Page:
I’m struggling to remember how old I was. Maybe 16 or thereabout.
My cousins were planning a holiday to Dubai, and because I was (am) such an awesome brilliant child, my god-parents invited me to follow them!
Obviously, I was overly excited while my siblings openly hated my excitement. I stuffed a few clothes into my blue medium-sized suitcase waiting for the D-day. But the trip never happened.
The day before we were to travel, I was told my visa didn’t go through. Apparently, as a Nigerian girl, you couldn’t travel on your own if you were below the age of 25. Even though I was travelling with my aunt and her kids, I was still refused a visa because we didn’t have the same surname.
To be honest, I can’t even describe how I felt. What does surname have to do with it? The rules just didn’t seem to make sense to me. Apparently, I later realised that people could circumvent this process by having one of their parents apply for the visa as well, even though the said parent wouldn’t travel. My parents would never have agreed though. What if they arrest me in Dubai?
‘Biko sit your bum down in Lagos. Dubai is not running away‘. I’m sure my mum said something like that.
My siblings slightly rejoiced at this turn of events. Or maybe not. Because now there was no way I was going to buy all the fancy ‘abroad’ things they had requested.
Really, as my mum predicted, Dubai did not run away.
After our wedding, we stopped over briefly in Dubai.
To be honest, I should stay we stopped over briefly at the Hotel in Dubai because we were indoors (couch potatoes) for almost all of the three days.
So no, I still have not been on that crazy safari in Dubai where everyone wears the turban and watch those belly-dancers in the desert.
* I think I had some sort of newlywed glow!
We managed to get to the mall, and to the Wild Wadi Water Park though. Although I was so upset at the husband for not telling me we were going to a water park, so I could take appropriate clothing with me.
I ended up wearing a white jumpsuit to partake in water sport, and constantly had to stop him from saying ‘It doesn’t matter, you still look good and it’s not awkward’. It was awkward. Everyone was looking at me funny.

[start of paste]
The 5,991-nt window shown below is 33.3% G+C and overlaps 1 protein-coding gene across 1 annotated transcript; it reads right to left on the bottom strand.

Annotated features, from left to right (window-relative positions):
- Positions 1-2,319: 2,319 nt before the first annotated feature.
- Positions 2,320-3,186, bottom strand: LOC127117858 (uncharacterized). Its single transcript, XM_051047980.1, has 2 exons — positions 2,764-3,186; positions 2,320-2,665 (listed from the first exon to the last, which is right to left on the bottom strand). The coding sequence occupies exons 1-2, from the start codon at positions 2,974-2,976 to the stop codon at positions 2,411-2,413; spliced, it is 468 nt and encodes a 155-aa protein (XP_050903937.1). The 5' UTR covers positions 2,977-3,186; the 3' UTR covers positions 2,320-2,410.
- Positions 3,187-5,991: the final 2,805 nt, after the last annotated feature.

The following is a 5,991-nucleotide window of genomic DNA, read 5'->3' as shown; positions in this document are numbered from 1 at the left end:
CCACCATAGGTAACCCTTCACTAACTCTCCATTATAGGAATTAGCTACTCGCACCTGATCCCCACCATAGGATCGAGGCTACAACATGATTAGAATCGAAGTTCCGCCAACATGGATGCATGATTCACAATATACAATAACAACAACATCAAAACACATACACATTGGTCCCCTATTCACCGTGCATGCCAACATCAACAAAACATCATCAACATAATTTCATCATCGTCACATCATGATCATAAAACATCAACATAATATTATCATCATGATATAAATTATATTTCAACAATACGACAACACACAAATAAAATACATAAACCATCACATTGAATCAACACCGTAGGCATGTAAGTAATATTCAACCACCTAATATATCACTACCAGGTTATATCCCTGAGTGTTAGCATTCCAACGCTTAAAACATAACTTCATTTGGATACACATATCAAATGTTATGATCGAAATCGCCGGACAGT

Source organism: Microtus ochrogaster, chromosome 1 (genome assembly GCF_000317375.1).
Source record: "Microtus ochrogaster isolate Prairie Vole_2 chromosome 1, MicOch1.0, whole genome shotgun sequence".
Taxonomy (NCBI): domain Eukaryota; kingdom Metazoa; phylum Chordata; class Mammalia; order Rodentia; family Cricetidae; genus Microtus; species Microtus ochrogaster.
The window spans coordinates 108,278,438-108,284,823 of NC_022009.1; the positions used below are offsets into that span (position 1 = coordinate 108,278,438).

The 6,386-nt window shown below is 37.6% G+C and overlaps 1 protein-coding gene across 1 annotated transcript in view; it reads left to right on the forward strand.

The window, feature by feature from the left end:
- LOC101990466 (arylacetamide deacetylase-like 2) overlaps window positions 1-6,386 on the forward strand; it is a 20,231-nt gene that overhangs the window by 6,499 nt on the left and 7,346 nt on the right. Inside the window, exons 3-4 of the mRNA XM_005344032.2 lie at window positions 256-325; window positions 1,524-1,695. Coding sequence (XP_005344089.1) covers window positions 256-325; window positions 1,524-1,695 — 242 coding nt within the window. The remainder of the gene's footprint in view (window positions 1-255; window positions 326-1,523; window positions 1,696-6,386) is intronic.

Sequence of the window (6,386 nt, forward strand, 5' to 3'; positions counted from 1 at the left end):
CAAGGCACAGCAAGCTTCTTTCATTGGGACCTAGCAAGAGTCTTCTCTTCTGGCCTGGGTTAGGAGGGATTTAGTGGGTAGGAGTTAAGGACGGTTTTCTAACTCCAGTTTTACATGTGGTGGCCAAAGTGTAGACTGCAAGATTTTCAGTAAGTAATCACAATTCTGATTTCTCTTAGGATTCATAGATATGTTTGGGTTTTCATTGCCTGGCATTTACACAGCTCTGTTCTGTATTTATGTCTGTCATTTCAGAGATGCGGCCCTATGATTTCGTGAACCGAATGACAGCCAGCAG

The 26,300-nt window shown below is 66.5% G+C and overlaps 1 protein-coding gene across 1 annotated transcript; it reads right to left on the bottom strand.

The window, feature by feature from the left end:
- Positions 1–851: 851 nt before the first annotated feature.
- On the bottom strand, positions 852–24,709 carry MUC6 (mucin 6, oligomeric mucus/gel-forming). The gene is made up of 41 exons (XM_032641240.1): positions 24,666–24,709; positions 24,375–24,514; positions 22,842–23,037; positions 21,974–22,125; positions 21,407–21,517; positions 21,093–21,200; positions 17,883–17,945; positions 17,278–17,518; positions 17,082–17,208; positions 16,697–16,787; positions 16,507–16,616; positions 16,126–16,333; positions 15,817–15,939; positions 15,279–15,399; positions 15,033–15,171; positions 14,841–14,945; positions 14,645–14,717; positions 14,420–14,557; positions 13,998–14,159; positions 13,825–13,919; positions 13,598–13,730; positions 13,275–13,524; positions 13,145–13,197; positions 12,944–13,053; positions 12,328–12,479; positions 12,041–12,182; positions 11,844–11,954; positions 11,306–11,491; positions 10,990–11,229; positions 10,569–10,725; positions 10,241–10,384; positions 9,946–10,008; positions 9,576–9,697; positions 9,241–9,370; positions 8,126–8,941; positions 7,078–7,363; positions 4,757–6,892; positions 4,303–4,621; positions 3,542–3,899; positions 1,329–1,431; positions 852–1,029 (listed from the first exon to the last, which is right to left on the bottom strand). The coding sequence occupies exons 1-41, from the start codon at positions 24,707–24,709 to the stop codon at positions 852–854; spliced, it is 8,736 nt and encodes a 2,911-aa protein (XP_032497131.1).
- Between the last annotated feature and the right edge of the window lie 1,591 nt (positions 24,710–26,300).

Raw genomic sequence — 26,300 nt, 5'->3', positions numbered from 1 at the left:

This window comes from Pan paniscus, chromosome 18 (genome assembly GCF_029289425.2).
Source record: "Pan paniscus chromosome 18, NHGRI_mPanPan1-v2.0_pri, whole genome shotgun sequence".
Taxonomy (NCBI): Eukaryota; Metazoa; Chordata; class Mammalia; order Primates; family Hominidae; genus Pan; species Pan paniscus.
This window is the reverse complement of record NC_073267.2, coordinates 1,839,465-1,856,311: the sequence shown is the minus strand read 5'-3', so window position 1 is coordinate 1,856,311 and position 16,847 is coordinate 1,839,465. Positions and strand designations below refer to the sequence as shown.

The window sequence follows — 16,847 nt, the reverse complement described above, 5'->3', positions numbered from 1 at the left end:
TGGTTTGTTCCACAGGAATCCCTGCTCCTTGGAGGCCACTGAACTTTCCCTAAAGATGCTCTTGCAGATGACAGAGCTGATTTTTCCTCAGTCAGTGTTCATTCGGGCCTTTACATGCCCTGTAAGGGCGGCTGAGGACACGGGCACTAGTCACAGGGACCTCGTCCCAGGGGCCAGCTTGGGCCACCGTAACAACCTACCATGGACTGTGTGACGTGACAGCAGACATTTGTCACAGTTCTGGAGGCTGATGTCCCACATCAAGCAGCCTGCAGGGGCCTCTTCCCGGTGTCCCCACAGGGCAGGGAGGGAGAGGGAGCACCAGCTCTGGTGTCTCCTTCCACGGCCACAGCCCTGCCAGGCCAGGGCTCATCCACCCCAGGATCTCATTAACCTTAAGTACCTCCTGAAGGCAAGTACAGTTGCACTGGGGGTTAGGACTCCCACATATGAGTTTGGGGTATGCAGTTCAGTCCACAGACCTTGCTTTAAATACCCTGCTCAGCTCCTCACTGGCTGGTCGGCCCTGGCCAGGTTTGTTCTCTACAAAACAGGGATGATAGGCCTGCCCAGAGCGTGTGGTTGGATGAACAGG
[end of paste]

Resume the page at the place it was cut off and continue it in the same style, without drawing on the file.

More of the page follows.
Oh. At least we saw the Burj Al Arab.
I remembered that the first Dubai near-travel experience again. Last month. When again, a Dubai visa didn’t come through. Bear in mind I’m over 25 now, so what could go wrong?
We had planned this trip to celebrate with our amazing sponsor at our wedding. (In the Catholic church, Sponsors are kind of like god-parents to the bride and groom. How cool!), who was turning 60, with her kids and grand-kids!
My colleagues knew I was going on holiday to Dubai, and just like my siblings they envied me, but this time not for abroad material things, but for the natural sunshine that abounds there!
I’m going to save you reading time and cut the long story cut and simply say my visa didn’t come through. And one of the incomprehensible excuses was that my surname on my passport was different from that of the husband. Really? Another surname excuse?
Yes really. At least that’s what the agent attempted to say. Pretty lame if you ask me because we had travelled to this same destination as newly-weds, with different surnames.
Simply put, the agent was incompetent and near-fraudulent. Customer service was non-existent. It was so appalling, I can’t even attempt to explain. Zero communication, ill-mannered and totally untruthful with us as customers.
Why do we have to go through an agent you may wonder? Well, if you fly Emirates, the official carrier of the UAE, they can process your visa for you officially. However, in the application form, there’s a drop-down selection of countries and Nigeria isn’t on there. Okay, second option. VFS is the recognised agent that helps to arrange UAE visa for people requiring same. But guess what, to be able to apply via VFS, you have to be over 40 years old, irrespective of whether you are male or female. Yes, 40 years old. That’s actually the official requirement.
So yes, that’s why as a Nigerian passport holder, you often have to resort to agents who in fairness, actually provide the visa.
But please be careful. My friend has such a terrible experience recently as well where she had used an agent for transport and accommodation in Dubai, and the said accommodation was never booked.
Till the international perception of the Nigerian passport becomes better, let’s be careful of dubious agents.
And if you’re a service provider, can you consciously improve your customer service and customer relationship! It’s extremely important.
I went back to work a week later and tried to come up with the response to ‘Oh. How was Dubai?’. A brief narration left my colleagues in shock. Rather interestingly, most of the Nigerians I related this to simply said ‘God didn’t just want you guys to go’
I think that’s where I stand as well.
Have you guys had any near travel experiences or travel dreams that were shattered for whatever reason? Oh and if unlike me, you’ve actually had a real Dubai experience, please share how that went.
pS: It wasn’t all a sad tale. We made the best of it, by exploring a part of the UK. Hopefully a post on that soon.